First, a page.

“Electric Ready” Energy Code Update Can Increase Investment in New Homes Across State
SALT LAKE CITY, November 15, 2021 – As Utah policymakers grapple with air quality and climate change, a new solution has just been submitted to the Utah Uniform Building Code Commission (UBCC) requiring new homes to be built “electric ready.” This is the first time an electric ready code has been considered by the State of Utah. If adopted, the change would improve access to technologies such as electric vehicles (EVs) and efficient electric heat pumps that reduce air pollution while increasing energy affordability for households.
The UBCC only reviews the residential building code once every six years—so the timing of this issue is critical. Currently the UBCC is reviewing the latest 2021 International Energy Conservation Code (2021 IECC). If we don’t take action now, we won’t have a similar opportunity until 2027. With Utah’s rapid growth, we can’t wait another six years to go electric ready.
“Utah residents consistently rank poor air quality among their highest concerns and identify clean air as an important policy priority in the state,” stated Kevin Emerson, the Director of Building Efficiency and Decarbonization at Utah Clean Energy. “Especially when we recognize that Utah is the fastest growing state in the country, new construction codes are a sensible avenue to help address clean air at the same time as the state considers improvements for energy conservation in new construction.”
The proposed electric ready standard would require electrical capacity, wiring, and outlets in new homes for HVAC equipment, water heaters, cooking and clothes drying appliances and EV chargers. The electric ready proposal estimates a cost of $925 for the average single-family home and $1,350 for a low-rise multifamily residence to provide full electric readiness. This same cost analysis estimated that retrofitting properties to be electric ready at a later date would be 267% to 416% more expensive than making the investment during the time of construction.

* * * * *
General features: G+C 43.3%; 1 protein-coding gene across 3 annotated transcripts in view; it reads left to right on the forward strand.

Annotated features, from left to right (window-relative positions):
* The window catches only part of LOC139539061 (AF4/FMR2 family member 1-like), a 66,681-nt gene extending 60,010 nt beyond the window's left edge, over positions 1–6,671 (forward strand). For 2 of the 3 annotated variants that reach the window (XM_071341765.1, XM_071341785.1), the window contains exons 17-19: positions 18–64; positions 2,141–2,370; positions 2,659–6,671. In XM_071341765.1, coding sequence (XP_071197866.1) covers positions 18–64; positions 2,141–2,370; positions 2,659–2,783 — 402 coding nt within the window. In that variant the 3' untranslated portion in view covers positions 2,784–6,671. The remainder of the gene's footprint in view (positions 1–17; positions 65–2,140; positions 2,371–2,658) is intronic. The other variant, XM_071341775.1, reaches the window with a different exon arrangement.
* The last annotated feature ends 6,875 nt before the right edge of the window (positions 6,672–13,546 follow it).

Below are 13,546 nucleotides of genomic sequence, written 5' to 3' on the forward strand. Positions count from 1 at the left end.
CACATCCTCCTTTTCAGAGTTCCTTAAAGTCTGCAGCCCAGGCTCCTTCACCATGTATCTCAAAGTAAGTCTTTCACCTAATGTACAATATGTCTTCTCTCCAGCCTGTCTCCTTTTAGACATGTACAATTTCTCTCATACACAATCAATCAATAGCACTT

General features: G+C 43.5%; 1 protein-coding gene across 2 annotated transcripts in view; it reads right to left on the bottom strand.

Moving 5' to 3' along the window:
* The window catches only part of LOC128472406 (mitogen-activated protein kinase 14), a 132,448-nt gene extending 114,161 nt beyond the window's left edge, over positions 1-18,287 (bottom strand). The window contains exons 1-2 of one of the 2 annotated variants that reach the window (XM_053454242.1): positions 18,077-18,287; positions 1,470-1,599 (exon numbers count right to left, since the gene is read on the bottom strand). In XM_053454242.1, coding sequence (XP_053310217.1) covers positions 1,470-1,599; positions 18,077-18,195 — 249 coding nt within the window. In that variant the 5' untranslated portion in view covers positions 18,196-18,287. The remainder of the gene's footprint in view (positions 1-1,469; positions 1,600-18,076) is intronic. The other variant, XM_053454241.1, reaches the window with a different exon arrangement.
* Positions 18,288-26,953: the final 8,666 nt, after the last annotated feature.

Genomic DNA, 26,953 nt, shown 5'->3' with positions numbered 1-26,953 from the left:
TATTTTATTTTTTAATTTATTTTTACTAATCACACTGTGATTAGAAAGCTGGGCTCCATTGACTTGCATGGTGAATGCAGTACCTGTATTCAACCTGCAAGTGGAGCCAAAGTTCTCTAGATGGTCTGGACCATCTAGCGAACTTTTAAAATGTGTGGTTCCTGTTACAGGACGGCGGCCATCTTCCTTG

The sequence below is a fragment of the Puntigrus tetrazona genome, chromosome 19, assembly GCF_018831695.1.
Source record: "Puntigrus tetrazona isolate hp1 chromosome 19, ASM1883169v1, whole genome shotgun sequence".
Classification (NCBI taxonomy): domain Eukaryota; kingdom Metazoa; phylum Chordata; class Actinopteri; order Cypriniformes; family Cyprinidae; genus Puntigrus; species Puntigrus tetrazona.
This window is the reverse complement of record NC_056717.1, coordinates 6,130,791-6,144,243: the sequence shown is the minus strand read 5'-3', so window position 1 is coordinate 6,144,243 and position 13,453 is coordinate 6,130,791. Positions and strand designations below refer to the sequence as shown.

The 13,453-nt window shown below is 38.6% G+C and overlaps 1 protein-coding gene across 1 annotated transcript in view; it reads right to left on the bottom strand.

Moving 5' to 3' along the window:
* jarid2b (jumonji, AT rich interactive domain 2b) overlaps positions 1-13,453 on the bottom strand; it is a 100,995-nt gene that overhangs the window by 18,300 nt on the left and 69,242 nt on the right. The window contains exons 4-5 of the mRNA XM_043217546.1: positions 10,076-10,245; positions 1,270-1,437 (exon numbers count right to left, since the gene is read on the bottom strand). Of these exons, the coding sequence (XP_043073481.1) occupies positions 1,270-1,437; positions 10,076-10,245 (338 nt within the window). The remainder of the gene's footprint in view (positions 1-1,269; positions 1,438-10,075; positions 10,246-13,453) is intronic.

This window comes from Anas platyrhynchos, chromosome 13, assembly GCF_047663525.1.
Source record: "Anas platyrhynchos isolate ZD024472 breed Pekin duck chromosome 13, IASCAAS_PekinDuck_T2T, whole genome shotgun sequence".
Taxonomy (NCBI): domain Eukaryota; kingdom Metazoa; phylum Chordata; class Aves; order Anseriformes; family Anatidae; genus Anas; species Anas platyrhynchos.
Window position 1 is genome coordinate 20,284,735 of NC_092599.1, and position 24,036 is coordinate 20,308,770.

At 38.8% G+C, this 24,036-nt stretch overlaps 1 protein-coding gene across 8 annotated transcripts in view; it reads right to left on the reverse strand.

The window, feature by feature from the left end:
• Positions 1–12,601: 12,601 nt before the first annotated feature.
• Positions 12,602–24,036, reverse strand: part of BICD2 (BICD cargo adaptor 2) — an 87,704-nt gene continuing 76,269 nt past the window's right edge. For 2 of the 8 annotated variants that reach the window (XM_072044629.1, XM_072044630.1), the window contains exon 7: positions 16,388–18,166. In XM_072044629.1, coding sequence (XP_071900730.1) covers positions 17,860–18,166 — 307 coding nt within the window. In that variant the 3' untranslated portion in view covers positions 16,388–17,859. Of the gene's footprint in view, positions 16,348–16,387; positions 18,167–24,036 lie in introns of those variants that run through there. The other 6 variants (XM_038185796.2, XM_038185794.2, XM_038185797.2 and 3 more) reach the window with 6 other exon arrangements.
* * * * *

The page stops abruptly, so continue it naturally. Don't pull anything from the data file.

“An investment in electric readiness is not just a major win for indoor and outdoor air quality by helping eliminate onsite fossil fuel combustion, but also creates more equitable access to clean energy technologies,” according to Tara Rollins, Executive Director of the Utah Housing Coalition. “This issue will become increasingly pressing for Utahns as technologies, such as electric vehicles and air-source heat pumps, improve in efficiency and continue to become more affordable.”
As much of the state struggle to meet federal air quality standards, a move towards more electric homes and transportation can help address a wide range of local pollution sources such as VOCs, NOx and PM2.5. Indoor air quality can also be improved as electric cooktops and stoves displace gas options that are increasingly recognized as a public health burden, according to RMI.
“Ensuring home builders improve access to electrified technologies is the new ‘low-hanging fruit’ for building decarbonization and cleaner air,” stated Kevin Emerson, Director of Building Efficiency and Decarbonization at Utah Clean Energy. “This is a great way for Utah to demonstrate leadership and scale market-ready innovations in the building sector.”
The electric ready proposal was co-submitted to the Utah UBCC by Utah Clean Energy and the Salt Lake City Building Services Department. Numerous cities, counties, and towns in the state along with private businesses and developers have weighed in to support the proposal and others are encouraged to voice their opinions on the proposal.
“An electric ready standard for new homes in Utah increases access to clean technologies,” commented Bryson Garbett, President and CEO of Garbett Homes. “We view this as an opportunity to empower homeowners to adopt cost-saving appliances, improve access to renewable energy on the grid, and help more households protect personal and public health.”
Full details of the Electric Ready code application and letters of support are here: https://utahcleanenergy.org/electric-ready-homes/
Kevin Emerson, MSc | Director of Building Efficiency and Decarbonization
(801) 608-0850 (cell) | email@example.com